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It's Such a Stud...plate (or, how to make Stud Plates for Rover assembly)

Original Author: Alan J. Richer

In the never-ending rebuild of my 109 I've often been forced to manufacture small components - most notable among these being the stud plates that are often used to join items with no easy back access. These originally were 1/4-28 threaded
studs pressed into pieces of thin sheet metal, with two or more studs to a plate.

Once placed through the holes joining two components, nuts and washers could be added and pieces fastened together without need to immobilize the bolt to screw things together.

Now, at least on my car, few of these original plates are still usable, as time and the elements have consipred to corrode them away. Because of this I've been forced to come up with a simple way to make them without access to welding gear or hydraulic press blocks for pressing studs.

The method I've worked out joins a piece of 3/4" hot-rolled flat steel and 1/4" fine-thread bolts using soft soldering - as is used to join copper piping in houses. It's not the strongest join, but for an item like this where all of the stress is tensional it's more than adequate.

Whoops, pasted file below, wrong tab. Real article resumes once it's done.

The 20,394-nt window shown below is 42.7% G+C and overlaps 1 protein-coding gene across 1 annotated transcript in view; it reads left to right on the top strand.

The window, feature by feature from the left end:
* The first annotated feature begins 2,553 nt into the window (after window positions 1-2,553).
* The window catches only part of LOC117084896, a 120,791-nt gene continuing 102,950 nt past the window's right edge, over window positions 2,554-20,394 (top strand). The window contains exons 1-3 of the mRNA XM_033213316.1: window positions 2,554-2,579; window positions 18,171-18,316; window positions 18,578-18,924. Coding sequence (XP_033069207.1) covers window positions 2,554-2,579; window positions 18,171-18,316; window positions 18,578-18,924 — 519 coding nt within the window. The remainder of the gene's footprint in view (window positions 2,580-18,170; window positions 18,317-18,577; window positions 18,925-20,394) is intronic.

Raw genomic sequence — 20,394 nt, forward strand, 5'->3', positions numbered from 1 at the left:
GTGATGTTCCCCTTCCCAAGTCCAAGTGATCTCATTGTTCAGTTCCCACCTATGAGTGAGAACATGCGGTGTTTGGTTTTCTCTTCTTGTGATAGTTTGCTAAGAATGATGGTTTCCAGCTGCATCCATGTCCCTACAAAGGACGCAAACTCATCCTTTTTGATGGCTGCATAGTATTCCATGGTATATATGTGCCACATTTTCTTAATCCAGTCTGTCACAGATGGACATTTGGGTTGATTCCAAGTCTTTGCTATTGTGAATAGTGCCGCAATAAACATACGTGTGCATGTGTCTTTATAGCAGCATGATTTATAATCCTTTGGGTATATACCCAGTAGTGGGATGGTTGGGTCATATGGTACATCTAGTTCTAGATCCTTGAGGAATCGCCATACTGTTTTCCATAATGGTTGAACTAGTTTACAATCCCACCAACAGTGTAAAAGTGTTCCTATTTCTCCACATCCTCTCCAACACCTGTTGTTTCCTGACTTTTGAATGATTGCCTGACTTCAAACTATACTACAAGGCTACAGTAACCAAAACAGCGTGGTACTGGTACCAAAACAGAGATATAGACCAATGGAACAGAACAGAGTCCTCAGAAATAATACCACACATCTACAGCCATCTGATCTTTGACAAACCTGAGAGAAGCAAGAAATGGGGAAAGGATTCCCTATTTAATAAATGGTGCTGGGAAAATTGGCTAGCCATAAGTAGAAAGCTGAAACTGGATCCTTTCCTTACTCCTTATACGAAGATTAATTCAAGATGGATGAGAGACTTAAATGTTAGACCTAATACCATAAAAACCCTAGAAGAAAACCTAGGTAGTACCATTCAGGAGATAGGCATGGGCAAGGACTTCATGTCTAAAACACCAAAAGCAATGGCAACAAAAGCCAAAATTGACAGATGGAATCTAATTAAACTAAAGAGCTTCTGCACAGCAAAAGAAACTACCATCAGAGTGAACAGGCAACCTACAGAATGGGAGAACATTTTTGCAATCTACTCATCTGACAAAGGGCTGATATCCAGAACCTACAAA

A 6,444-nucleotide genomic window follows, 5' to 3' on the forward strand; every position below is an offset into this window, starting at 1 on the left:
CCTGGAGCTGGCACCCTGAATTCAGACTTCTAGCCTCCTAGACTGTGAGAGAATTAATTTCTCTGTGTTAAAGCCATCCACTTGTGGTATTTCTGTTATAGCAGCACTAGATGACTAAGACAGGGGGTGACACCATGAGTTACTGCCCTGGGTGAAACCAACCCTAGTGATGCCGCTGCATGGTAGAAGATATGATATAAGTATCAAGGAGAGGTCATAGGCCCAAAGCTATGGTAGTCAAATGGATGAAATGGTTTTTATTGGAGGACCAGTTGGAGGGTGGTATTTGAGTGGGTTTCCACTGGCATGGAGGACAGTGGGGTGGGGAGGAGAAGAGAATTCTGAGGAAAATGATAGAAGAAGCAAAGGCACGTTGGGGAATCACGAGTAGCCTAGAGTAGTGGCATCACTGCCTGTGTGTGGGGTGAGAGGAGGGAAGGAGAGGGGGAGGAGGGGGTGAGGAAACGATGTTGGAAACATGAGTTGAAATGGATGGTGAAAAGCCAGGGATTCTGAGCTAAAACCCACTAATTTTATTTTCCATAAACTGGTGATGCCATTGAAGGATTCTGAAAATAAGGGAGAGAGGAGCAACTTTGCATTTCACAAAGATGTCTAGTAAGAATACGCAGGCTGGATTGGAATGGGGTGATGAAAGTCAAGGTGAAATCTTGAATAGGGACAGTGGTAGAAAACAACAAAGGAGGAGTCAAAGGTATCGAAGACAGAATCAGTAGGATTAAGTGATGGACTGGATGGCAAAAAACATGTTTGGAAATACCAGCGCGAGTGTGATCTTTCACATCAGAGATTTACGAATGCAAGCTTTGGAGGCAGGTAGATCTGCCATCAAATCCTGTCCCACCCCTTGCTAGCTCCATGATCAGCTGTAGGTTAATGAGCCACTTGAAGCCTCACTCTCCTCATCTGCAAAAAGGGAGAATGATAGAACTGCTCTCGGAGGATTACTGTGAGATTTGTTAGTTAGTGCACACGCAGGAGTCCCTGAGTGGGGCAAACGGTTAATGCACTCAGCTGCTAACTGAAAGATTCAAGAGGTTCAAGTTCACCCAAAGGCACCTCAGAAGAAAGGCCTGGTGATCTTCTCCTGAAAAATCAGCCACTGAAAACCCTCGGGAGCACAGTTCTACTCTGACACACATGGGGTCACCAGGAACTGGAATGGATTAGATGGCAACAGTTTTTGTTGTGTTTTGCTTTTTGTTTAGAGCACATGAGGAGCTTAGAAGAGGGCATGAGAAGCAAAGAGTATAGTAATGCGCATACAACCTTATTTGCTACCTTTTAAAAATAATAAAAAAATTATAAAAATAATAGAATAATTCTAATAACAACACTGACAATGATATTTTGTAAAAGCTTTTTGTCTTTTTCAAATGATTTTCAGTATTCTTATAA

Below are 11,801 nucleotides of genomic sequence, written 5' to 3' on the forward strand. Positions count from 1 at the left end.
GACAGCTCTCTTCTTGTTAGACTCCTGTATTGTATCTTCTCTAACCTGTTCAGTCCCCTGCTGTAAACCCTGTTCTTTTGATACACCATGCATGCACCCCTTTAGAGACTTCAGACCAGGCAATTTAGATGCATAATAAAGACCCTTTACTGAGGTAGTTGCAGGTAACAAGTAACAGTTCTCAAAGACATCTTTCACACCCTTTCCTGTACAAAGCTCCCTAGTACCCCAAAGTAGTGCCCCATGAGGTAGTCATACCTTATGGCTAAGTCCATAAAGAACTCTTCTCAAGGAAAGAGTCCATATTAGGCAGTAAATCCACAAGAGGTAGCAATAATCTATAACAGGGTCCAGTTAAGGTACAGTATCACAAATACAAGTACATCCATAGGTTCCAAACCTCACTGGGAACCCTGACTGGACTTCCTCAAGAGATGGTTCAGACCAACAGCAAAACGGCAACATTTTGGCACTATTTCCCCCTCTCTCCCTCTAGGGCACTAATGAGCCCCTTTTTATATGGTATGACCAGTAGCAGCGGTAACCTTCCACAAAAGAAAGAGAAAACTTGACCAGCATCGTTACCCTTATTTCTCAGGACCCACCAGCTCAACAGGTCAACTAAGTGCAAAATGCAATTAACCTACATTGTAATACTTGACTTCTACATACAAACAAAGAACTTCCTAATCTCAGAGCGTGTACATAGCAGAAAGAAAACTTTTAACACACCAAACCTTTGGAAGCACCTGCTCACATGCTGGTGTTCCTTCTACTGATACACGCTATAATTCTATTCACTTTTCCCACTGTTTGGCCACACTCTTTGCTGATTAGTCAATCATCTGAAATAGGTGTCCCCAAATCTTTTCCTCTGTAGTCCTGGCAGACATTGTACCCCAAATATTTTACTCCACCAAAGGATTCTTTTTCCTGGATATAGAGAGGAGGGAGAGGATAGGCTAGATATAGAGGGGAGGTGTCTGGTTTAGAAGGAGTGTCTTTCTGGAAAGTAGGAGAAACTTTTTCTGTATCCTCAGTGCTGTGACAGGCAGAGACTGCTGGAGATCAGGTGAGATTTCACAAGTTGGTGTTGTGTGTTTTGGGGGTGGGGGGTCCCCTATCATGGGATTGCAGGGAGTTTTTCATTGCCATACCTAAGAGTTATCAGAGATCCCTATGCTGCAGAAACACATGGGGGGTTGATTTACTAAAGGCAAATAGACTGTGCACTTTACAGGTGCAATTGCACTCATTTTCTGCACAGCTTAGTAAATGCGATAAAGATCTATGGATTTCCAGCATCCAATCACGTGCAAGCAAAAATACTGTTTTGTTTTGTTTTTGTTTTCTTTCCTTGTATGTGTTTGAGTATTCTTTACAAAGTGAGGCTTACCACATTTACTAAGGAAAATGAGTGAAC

Now, before you tell me you can't solder steel because it's a ferrous metal - think again. You can do so easily. It does require more heat and a good flux of the plumbing type, but it does work. The trick is to ensure that any plating or coating on the metal (other than galvanizing - that will actually help) is removed and that the steel is clean and bright. With the proper flux solder will take readily to non-copper items.

To make stud plates you will need the folllowing items:

Propane torch:
Plumber's tin-lead solder
Plumber's acid soldering flux paste
3/4" x 1/8" Hot-rolled steel - note Typically, at Sears Hardware or the local hardware store this is called "Weldable" steel.
  If all you can get is the shiny stuff, however, then be prepared to file the plating off of it before soldering.
1/4-28 x 3/4" bolts
Hand tools for measuring, shaping, cutting and drilling metal

OK, now how do you actually DO it?

Simple - I'll break it up into 3 steps.

1. Measuring and design

First things first - the design of the plate needs to be fixed before we can make it.

If you have the original plate all well and good - the stud spacing and length of the plate can be determined from that.

If not, measure the center-to-center distance between the holes on the items to be fastened, and allow 3/4" of steel at each end if clearance permits. Cut the 3/4 x 1/8" flat steel to length, mark out the center line and stud positions and drill the bar with 1/4" holes to allow the bolts to pass through.

Wirebrush the metal thoroughly to remove rolling scale and any debris or oil - you need a bright shiny surfgace. However, remember that no plating is allowable where the soldering is to take place - the solder simply won't stick to the typical thin zinc or cadmium plating on bright flat stock.